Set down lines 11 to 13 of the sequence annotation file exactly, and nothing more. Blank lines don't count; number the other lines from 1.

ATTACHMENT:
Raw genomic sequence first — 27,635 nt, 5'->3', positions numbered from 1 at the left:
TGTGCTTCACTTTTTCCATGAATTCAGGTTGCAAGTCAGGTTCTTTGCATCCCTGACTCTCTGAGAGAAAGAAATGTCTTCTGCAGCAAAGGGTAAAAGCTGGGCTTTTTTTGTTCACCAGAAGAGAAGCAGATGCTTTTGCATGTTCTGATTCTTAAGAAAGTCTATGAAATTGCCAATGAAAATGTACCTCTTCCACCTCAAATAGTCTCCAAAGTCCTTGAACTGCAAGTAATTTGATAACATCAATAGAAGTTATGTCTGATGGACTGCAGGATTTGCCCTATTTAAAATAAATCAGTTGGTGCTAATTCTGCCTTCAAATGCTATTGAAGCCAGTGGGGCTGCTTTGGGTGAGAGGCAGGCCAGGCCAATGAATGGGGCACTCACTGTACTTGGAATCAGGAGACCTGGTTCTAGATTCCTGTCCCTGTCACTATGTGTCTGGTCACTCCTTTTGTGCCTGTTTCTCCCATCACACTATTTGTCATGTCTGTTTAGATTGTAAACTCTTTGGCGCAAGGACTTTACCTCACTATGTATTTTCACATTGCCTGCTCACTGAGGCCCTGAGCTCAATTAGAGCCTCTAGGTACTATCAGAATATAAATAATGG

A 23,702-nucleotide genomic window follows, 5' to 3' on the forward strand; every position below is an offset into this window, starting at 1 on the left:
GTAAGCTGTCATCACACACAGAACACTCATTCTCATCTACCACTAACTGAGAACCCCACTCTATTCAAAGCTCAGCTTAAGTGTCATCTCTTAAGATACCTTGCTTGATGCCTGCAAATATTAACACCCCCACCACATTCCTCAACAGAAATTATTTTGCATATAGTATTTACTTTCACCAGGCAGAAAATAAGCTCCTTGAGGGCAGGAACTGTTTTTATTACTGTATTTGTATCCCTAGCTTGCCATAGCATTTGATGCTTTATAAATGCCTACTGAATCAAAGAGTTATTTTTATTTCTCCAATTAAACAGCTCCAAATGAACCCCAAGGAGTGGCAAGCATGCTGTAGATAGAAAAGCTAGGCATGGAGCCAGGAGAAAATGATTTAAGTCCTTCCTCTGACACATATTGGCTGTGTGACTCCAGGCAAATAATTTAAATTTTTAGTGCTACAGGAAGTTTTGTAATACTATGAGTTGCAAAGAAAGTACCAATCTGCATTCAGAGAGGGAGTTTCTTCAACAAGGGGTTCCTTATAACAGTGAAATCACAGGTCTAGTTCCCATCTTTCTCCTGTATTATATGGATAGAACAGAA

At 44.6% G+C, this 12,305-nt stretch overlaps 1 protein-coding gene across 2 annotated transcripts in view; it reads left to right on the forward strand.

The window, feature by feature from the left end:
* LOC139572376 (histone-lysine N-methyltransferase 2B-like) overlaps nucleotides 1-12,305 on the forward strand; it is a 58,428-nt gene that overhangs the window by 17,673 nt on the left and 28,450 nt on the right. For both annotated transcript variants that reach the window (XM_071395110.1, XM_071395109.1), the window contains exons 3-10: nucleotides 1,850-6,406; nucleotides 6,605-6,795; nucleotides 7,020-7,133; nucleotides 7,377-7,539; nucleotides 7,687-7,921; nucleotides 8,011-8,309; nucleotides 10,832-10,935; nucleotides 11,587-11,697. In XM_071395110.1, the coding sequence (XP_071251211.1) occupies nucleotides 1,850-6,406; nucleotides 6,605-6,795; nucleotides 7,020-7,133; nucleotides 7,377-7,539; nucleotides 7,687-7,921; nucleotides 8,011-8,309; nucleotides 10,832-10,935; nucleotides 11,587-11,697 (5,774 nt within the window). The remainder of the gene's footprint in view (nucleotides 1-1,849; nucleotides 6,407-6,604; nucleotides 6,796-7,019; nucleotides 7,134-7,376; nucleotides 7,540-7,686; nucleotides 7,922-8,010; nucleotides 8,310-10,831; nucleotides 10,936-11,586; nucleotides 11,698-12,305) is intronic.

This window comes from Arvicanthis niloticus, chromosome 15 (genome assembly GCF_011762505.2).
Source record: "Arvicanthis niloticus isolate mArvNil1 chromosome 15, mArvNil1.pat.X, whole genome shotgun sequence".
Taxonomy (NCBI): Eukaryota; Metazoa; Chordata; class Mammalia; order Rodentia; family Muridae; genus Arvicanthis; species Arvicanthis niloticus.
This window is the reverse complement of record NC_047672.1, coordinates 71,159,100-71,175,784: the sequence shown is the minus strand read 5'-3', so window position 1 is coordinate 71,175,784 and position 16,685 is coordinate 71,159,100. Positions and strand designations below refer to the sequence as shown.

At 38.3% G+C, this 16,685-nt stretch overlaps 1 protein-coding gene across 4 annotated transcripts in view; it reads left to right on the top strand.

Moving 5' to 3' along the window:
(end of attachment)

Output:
This window is the reverse complement of record NC_047672.1, coordinates 71,159,100-71,175,784: the sequence shown is the minus strand read 5'-3', so window position 1 is coordinate 71,175,784 and position 16,685 is coordinate 71,159,100. Positions and strand designations below refer to the sequence as shown.

At 38.3% G+C, this 16,685-nt stretch overlaps 1 protein-coding gene across 4 annotated transcripts in view; it reads left to right on the top strand.

Moving 5' to 3' along the window: